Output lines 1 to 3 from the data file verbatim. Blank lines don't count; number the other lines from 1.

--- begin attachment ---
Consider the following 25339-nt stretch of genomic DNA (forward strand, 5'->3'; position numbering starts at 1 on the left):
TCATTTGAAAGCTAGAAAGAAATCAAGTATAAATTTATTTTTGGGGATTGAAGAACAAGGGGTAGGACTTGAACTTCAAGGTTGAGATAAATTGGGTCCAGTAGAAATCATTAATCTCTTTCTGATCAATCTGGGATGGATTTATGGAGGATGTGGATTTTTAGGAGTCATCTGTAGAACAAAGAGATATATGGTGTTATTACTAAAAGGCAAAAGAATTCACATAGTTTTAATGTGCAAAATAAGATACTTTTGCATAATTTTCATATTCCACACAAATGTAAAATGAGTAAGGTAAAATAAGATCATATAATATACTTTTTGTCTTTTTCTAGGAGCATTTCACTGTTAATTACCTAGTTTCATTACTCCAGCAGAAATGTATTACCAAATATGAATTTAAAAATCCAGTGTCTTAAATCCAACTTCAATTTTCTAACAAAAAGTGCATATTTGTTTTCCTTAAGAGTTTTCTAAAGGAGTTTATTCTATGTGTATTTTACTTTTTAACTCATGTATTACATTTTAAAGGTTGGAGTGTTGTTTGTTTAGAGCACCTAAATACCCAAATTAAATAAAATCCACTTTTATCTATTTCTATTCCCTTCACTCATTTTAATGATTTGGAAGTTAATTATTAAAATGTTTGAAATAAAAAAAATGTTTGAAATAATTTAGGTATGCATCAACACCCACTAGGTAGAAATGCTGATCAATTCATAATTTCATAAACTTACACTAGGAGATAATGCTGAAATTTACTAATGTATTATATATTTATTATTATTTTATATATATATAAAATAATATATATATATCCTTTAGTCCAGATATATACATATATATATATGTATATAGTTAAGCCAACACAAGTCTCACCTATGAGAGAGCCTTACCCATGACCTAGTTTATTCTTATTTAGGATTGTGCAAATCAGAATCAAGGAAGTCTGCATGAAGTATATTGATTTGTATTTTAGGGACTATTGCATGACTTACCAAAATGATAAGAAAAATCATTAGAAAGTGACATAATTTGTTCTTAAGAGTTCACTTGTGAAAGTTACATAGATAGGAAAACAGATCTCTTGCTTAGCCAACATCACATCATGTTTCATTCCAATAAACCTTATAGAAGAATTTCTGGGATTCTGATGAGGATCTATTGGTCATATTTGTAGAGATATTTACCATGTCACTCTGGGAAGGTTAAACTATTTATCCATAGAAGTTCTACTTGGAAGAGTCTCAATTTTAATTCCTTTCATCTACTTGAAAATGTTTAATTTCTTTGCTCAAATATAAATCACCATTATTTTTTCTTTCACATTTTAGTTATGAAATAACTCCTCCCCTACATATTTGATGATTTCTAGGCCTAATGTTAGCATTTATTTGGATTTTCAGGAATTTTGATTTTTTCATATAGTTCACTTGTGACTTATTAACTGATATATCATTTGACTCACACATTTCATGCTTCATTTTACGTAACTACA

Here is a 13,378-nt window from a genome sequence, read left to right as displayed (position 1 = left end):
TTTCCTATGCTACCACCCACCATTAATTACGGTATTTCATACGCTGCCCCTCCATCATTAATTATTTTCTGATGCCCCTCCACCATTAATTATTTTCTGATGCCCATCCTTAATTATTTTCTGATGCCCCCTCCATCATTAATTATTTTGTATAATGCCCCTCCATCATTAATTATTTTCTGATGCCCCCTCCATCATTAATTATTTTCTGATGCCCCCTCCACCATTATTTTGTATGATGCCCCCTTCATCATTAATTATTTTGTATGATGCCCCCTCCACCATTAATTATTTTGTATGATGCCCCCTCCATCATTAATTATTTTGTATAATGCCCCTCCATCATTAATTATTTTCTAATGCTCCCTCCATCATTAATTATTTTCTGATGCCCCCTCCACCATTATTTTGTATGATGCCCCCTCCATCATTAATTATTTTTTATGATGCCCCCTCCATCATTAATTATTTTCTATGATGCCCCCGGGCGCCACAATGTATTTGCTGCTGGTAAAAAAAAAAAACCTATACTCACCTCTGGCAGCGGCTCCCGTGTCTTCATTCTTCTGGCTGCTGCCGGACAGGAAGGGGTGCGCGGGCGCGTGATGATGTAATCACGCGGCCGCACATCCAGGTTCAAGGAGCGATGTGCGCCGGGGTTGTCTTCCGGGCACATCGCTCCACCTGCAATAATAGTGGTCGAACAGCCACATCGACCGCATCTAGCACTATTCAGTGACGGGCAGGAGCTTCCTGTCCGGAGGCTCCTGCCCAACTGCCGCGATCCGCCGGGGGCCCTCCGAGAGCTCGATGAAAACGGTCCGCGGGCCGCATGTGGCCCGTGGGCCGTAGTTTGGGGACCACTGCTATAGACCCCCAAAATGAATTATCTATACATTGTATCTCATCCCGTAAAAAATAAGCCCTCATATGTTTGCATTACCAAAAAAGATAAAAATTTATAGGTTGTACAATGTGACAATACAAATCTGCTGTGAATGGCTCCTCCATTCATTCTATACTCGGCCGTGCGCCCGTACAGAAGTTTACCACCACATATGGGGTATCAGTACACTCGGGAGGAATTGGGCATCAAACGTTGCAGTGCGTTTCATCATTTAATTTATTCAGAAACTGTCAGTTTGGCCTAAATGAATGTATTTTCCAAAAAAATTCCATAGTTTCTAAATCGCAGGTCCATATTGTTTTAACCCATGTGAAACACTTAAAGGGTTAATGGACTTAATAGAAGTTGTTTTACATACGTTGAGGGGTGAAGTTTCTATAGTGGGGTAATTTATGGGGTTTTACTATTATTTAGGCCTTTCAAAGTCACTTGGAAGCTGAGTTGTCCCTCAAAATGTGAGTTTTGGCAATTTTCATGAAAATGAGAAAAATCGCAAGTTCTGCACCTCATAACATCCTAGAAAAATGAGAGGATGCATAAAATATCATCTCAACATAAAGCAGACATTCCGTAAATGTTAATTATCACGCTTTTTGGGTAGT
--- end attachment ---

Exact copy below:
Consider the following 25339-nt stretch of genomic DNA (forward strand, 5'->3'; position numbering starts at 1 on the left):
TCATTTGAAAGCTAGAAAGAAATCAAGTATAAATTTATTTTTGGGGATTGAAGAACAAGGGGTAGGACTTGAACTTCAAGGTTGAGATAAATTGGGTCCAGTAGAAATCATTAATCTCTTTCTGATCAATCTGGGATGGATTTATGGAGGATGTGGATTTTTAGGAGTCATCTGTAGAACAAAGAGATATATGGTGTTATTACTAAAAGGCAAAAGAATTCACATAGTTTTAATGTGCAAAATAAGATACTTTTGCATAATTTTCATATTCCACACAAATGTAAAATGAGTAAGGTAAAATAAGATCATATAATATACTTTTTGTCTTTTTCTAGGAGCATTTCACTGTTAATTACCTAGTTTCATTACTCCAGCAGAAATGTATTACCAAATATGAATTTAAAAATCCAGTGTCTTAAATCCAACTTCAATTTTCTAACAAAAAGTGCATATTTGTTTTCCTTAAGAGTTTTCTAAAGGAGTTTATTCTATGTGTATTTTACTTTTTAACTCATGTATTACATTTTAAAGGTTGGAGTGTTGTTTGTTTAGAGCACCTAAATACCCAAATTAAATAAAATCCACTTTTATCTATTTCTATTCCCTTCACTCATTTTAATGATTTGGAAGTTAATTATTAAAATGTTTGAAATAAAAAAAATGTTTGAAATAATTTAGGTATGCATCAACACCCACTAGGTAGAAATGCTGATCAATTCATAATTTCATAAACTTACACTAGGAGATAATGCTGAAATTTACTAATGTATTATATATTTATTATTATTTTATATATATATAAAATAATATATATATATCCTTTAGTCCAGATATATACATATATATATATGTATATAGTTAAGCCAACACAAGTCTCACCTATGAGAGAGCCTTACCCATGACCTAGTTTATTCTTATTTAGGATTGTGCAAATCAGAATCAAGGAAGTCTGCATGAAGTATATTGATTTGTATTTTAGGGACTATTGCATGACTTACCAAAATGATAAGAAAAATCATTAGAAAGTGACATAATTTGTTCTTAAGAGTTCACTTGTGAAAGTTACATAGATAGGAAAACAGATCTCTTGCTTAGCCAACATCACATCATGTTTCATTCCAATAAACCTTATAGAAGAATTTCTGGGATTCTGATGAGGATCTATTGGTCATATTTGTAGAGATATTTACCATGTCACTCTGGGAAGGTTAAACTATTTATCCATAGAAGTTCTACTTGGAAGAGTCTCAATTTTAATTCCTTTCATCTACTTGAAAATGTTTAATTTCTTTGCTCAAATATAAATCACCATTATTTTTTCTTTCACATTTTAGTTATGAAATAACTCCTCCCCTACATATTTGATGATTTCTAGGCCTAATGTTAGCATTTATTTGGATTTTCAGGAATTTTGATTTTTTCATATAGTTCACTTGTGACTTATTAACTGATATATCATTTGACTCACACATTTCATGCTTCATTTTACGTAACTACA

Here is a 13,378-nt window from a genome sequence, read left to right as displayed (position 1 = left end):